Gathering an occupational profile in this setting will enable the occupational therapist and/or occupational therapy assistant to choose treatment interventions that not only address underlying problems or weakness areas, but also are of some meaning to the patient.***
The OT PROCESS
(at least this is how it was at my site):
Evaluation Write Up and Goals
Intervention Plan and Implementation
Progress Reports with Updated Intervention Plan and Goals
Family Meeting to discuss progress
#1. Initial Evaluation
- READ and comprehend the patient’s medical chart. Physician notes, nurse notes, therapy history, precautions, etc. Reason for referral. Length of prior hospital stay. Find out treatment and diagnosis code.
- Patient/caregiver interview and general observation. What is the patient’s occupational identity? What is the patient’s prior level of function? Any falls in the last 6 months? Behavior changes? Where does the family/patient hope to discharge to after rehab? Using your clinical competence–is this potential D/C location feasible and safe? EXPLAIN IN PATIENT FRIENDLY LANGUAGE WHAT OT IS IN REFERENCE TO THAT PATIENT’S NEEDS.
- Have the patient rate his/her/their pain verbally or nonverbally depending on cognitive status.
- What can the patient do now? Includes bed mobility, assessment of ADLs-toileting, feeding, grooming, bathing-, use of an assistive device, range of motion/manual muscle testing, sensory testing, visual processing, and more.
- What does the person want to get back to doing? What brings them joy? In what ways are illness/injury/disease/environmental factors/socioeconomic factors/confidence/insert many other combinations here –impeding occupational participation and performance?
#2. Eval Write Up and Goals
- Varies by facility and electronic documentation system
- Along with the initial evaluation, the Evaluation write up and goals must be written by the registered therapist
- Short term and long term goals
- Probably should make it a habit to make a long term bathing goal for most patients because it addresses a jillion things (functional mobility, safety, activity tolerance, dynamic sitting or standing ability, visual perceptual skills, sequencing…)
#3. Intervention Plan and Implementation
- Be creative, client-centered, and occupation-based
- Improve strength, endurance, and coordination in effort to reach PLOF
- Treat underlying impairments that are hindering occupational participation
- Think >>>>occupation as means, occupation as ends<<<
- ADL training, ADL training, ADL training!!!! In the patient’s room, in the ADL kitchen, in the rehab gym–so important
- Co treat!!! PT and ST bring awesome cards to the table!
- Teach modifications to activities -change the task, completely eliminate a portion of the task, provide adaptive equipment as needed
- Compensatory strategies are always a win -joint protection, task segmentation, energy conservation…)
- OT is all-encompassing which is probably why it is so hard to explain at times, hmmm.
A few interventions – Social Jenga; Reach, Retrieve, Practice Precautions, Matching and Sorting Sock Activity; Adaptive Equipment Training
#4/5. Progress Reports and Family meeting
- Discuss the patient’s progress, activity tolerance, medical concerns, insurance/ Medicare days (mehhh), plans for D/C, and any needed AE fr home.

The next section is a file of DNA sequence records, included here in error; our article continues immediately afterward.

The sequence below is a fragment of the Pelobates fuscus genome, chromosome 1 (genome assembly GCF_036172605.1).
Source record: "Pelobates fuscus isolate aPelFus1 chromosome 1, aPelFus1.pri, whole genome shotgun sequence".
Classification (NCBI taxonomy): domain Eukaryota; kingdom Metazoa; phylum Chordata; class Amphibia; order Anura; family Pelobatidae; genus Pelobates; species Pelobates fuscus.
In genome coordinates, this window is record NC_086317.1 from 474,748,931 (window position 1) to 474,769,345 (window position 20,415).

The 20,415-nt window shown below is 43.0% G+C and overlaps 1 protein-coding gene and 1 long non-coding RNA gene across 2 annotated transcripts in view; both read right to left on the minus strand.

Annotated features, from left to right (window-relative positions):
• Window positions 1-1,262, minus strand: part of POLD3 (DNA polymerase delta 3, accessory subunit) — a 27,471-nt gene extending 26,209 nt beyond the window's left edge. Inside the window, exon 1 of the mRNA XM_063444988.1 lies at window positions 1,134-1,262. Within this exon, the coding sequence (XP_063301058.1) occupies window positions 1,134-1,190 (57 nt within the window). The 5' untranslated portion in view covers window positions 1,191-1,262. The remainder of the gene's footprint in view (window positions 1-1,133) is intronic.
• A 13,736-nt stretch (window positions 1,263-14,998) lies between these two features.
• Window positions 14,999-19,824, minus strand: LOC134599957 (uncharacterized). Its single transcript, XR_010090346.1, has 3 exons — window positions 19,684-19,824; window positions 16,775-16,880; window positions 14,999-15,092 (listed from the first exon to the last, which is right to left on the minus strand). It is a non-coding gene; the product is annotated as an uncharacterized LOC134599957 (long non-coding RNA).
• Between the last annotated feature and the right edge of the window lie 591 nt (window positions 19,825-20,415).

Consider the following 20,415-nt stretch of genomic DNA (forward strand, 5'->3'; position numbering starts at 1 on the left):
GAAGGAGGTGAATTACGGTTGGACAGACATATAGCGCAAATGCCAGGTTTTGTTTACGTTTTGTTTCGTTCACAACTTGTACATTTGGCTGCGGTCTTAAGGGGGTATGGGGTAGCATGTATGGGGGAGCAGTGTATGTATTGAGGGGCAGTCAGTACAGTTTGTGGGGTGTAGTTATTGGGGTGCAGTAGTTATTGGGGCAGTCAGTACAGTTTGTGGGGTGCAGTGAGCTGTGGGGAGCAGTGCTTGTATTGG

- PT, OT, ST and other disciplines collaborate with the patient’s D/C goal in mind to determine the safest environment that is the least restrictive
- discover supports and barriers
- establish and address “the what comes next“
- discharge planning begins on admission — aka you are always planning and modifying your plan of care to match the needs of discharge
Death and Dying–For me the most difficult part of working in this setting can be summed up in one experience I had at mass one Sunday. “We pray for those who have died this week including…” And that’s when I broke down in tears because one of the names read was one of my patients whom I did not expect to pass so soon. It is this experience and a few others that will remain with me and remind me to be kind and compassionate to even the most irritable patients because when it comes down to it-they are someone’s mom, dad, sister, brother, friend before they are patients.
Halloween ———————————Rehab Style
Since Halloween was on a Monday this year, we brought the holiday spirit to the residents. As an OT to be, it’s important for me to be able to adapt to multiple contexts… so I altered my Statue of Liberty costume in order to be in appropriate attire necessary to treat patients. Summer, the speech therapy student, brightened up many patients’ days as a strawberry. The rest of the rehabilitation team -speech, occupational, and physical therapists and assistants- dressed as deviled eggs, which was quite a sight. Also, creating a caramel apple pumpkin was pretty sweet as well.
I am without a doubt grateful for my 12 weeks spent collaboratively working with my clinical instructor, speech, occupational, physical therapists and assistants, nurses, CNAs, social workers, physicians, and other disciplines. I am most thankful for the patients who have deepened my passion for the profession, increased my insight, and allowed me to be a small part of their lives-they are the reason this field continues to grow and enables us to have fulfillment in our role of being advocates, listeners, encouragers, adapters, and lifelong learners through our professional identity of occupational therapists.
As much as I love kids, my heart belongs to the patients with the old souls, the wisest stories, and the most loving hugs. I am so excited to begin my career as an occupational therapist and am so stoked to graduate December 10th!!! Cheers to the Class of 2016!!
Let all you do
Be done in L O V E.
1 Corinthians 16:14